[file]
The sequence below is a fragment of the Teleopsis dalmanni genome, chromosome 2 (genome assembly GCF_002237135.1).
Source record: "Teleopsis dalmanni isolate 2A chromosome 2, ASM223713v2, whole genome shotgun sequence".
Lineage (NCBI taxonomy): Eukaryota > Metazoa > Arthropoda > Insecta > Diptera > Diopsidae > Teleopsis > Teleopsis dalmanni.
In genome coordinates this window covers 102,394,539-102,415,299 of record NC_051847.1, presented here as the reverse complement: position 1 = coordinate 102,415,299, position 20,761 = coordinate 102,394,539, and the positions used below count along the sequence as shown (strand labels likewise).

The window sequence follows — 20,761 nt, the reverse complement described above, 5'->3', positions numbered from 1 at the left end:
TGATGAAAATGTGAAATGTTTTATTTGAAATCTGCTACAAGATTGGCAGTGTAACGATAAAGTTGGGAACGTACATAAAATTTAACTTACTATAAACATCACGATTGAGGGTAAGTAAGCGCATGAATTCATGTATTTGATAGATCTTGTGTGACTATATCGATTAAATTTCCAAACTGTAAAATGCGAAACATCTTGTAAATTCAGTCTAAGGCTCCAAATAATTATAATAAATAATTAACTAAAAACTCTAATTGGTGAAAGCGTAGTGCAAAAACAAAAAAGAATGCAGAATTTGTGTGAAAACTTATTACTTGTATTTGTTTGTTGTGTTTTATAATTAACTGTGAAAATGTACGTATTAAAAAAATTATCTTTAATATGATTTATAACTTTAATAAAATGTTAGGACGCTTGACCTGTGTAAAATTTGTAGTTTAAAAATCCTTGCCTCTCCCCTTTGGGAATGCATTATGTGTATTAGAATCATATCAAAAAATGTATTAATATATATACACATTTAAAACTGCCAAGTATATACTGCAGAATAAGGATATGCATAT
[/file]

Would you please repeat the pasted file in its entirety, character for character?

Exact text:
The sequence below is a fragment of the Teleopsis dalmanni genome, chromosome 2 (genome assembly GCF_002237135.1).
Source record: "Teleopsis dalmanni isolate 2A chromosome 2, ASM223713v2, whole genome shotgun sequence".
Lineage (NCBI taxonomy): Eukaryota > Metazoa > Arthropoda > Insecta > Diptera > Diopsidae > Teleopsis > Teleopsis dalmanni.
In genome coordinates this window covers 102,394,539-102,415,299 of record NC_051847.1, presented here as the reverse complement: position 1 = coordinate 102,415,299, position 20,761 = coordinate 102,394,539, and the positions used below count along the sequence as shown (strand labels likewise).

The window sequence follows — 20,761 nt, the reverse complement described above, 5'->3', positions numbered from 1 at the left end:
TGATGAAAATGTGAAATGTTTTATTTGAAATCTGCTACAAGATTGGCAGTGTAACGATAAAGTTGGGAACGTACATAAAATTTAACTTACTATAAACATCACGATTGAGGGTAAGTAAGCGCATGAATTCATGTATTTGATAGATCTTGTGTGACTATATCGATTAAATTTCCAAACTGTAAAATGCGAAACATCTTGTAAATTCAGTCTAAGGCTCCAAATAATTATAATAAATAATTAACTAAAAACTCTAATTGGTGAAAGCGTAGTGCAAAAACAAAAAAGAATGCAGAATTTGTGTGAAAACTTATTACTTGTATTTGTTTGTTGTGTTTTATAATTAACTGTGAAAATGTACGTATTAAAAAAATTATCTTTAATATGATTTATAACTTTAATAAAATGTTAGGACGCTTGACCTGTGTAAAATTTGTAGTTTAAAAATCCTTGCCTCTCCCCTTTGGGAATGCATTATGTGTATTAGAATCATATCAAAAAATGTATTAATATATATACACATTTAAAACTGCCAAGTATATACTGCAGAATAAGGATATGCATAT